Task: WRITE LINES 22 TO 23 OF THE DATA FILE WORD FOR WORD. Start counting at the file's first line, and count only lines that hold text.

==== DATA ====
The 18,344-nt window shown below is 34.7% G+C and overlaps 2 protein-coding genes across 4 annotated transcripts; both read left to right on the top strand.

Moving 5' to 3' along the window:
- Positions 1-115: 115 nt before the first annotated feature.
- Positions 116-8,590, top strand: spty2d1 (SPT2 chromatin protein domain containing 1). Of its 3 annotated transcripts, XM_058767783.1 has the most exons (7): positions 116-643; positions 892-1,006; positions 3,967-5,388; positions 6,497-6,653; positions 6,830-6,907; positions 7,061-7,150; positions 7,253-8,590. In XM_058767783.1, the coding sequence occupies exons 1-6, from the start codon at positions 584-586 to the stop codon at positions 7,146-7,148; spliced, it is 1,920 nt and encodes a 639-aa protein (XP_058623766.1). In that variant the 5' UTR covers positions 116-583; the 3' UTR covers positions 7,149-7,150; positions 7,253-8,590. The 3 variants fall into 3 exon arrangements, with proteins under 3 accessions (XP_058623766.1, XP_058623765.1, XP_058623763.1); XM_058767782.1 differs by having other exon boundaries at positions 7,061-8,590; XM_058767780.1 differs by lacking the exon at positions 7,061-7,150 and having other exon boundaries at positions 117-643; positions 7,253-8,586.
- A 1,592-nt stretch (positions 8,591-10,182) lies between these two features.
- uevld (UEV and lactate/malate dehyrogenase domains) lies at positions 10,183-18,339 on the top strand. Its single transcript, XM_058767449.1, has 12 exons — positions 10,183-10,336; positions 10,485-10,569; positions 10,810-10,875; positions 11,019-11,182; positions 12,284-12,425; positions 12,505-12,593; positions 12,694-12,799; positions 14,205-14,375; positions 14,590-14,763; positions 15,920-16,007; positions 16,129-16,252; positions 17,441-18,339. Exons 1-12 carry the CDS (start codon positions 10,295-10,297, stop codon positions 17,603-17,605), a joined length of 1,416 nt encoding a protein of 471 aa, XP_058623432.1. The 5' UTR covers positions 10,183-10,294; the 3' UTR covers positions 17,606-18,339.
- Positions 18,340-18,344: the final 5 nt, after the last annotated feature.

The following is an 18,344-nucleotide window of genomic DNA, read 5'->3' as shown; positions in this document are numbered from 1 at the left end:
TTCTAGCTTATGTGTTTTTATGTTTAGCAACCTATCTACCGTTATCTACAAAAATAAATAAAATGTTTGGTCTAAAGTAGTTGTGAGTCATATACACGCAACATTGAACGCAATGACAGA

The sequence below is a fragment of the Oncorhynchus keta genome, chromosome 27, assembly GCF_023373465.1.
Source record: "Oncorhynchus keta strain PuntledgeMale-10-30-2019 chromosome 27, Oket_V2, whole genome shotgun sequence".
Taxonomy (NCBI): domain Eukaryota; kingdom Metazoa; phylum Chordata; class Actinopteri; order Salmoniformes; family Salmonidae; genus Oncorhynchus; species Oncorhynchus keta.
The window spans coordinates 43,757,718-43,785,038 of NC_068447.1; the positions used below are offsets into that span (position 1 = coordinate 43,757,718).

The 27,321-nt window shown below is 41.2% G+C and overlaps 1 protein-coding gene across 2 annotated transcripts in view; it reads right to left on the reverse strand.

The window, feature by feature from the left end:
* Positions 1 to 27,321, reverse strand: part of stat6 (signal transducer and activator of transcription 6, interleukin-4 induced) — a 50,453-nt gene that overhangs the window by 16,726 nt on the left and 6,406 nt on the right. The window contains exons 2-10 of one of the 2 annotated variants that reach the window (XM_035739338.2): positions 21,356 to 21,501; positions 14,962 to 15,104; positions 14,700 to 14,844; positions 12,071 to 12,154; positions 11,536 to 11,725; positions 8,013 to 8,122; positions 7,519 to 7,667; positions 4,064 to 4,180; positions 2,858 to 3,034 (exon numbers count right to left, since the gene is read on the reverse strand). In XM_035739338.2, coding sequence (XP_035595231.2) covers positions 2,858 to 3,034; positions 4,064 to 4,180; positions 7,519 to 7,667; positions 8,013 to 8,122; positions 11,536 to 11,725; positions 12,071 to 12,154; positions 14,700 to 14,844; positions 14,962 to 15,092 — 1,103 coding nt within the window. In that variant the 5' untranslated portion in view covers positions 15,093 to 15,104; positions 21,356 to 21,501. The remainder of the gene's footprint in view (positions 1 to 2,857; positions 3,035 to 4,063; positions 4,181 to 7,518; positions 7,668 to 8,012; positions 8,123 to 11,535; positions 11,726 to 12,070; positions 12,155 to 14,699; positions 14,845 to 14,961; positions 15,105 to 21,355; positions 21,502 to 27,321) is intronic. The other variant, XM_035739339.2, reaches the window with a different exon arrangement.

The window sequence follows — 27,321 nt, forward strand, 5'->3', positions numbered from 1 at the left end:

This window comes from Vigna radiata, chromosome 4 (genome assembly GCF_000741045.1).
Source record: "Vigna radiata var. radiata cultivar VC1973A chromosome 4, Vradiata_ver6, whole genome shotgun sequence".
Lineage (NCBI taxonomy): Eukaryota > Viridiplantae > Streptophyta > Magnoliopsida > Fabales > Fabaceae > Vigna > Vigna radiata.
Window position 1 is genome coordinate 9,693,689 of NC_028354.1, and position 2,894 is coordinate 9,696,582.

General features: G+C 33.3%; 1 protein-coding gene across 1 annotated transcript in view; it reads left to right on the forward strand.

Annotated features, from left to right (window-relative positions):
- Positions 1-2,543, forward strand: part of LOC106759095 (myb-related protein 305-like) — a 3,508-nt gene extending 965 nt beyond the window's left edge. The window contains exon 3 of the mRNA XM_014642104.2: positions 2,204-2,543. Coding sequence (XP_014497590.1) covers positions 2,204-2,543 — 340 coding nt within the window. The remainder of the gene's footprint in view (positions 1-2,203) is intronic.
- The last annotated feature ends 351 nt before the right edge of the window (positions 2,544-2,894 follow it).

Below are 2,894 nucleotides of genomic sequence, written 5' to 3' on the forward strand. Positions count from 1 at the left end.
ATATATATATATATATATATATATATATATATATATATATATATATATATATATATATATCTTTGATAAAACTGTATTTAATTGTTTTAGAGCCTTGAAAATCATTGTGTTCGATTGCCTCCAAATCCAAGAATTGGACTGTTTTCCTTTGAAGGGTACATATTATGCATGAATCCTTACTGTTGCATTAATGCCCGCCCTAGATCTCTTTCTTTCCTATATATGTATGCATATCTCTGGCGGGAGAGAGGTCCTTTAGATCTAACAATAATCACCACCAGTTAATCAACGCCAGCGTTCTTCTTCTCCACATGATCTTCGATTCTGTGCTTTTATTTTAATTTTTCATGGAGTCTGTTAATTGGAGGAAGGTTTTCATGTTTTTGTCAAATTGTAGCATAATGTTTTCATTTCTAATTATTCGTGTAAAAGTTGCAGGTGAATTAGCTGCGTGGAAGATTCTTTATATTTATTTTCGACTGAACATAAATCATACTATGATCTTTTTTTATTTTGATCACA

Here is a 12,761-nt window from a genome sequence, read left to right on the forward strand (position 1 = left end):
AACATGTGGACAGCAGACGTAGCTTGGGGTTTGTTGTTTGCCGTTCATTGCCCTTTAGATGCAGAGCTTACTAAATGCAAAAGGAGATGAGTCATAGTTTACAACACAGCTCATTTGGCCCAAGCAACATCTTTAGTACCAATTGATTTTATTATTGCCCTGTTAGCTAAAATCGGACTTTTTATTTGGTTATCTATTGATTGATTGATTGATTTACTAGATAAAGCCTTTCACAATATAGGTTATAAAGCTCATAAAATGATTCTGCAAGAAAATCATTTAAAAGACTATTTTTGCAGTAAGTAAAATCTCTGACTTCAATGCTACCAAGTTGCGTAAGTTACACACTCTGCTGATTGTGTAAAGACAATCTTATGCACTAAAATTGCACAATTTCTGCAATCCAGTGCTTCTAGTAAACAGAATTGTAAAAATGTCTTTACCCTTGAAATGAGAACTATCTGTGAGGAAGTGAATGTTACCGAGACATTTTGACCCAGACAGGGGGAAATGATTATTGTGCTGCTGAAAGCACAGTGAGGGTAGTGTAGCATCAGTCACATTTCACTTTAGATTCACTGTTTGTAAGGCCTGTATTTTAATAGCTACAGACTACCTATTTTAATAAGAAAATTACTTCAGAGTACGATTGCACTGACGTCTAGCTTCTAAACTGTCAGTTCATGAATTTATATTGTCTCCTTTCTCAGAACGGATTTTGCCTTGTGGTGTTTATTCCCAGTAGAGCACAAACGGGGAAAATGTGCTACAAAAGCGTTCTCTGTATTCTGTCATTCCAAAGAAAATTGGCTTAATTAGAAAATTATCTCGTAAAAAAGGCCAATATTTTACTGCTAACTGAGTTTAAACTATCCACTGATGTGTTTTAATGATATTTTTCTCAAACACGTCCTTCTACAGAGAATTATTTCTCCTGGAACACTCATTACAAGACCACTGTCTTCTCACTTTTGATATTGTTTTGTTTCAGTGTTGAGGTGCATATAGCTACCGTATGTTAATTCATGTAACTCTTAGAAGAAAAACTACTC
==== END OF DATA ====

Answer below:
General features: G+C 33.3%; 1 protein-coding gene across 1 annotated transcript in view; it reads left to right on the forward strand.

Annotated features, from left to right (window-relative positions):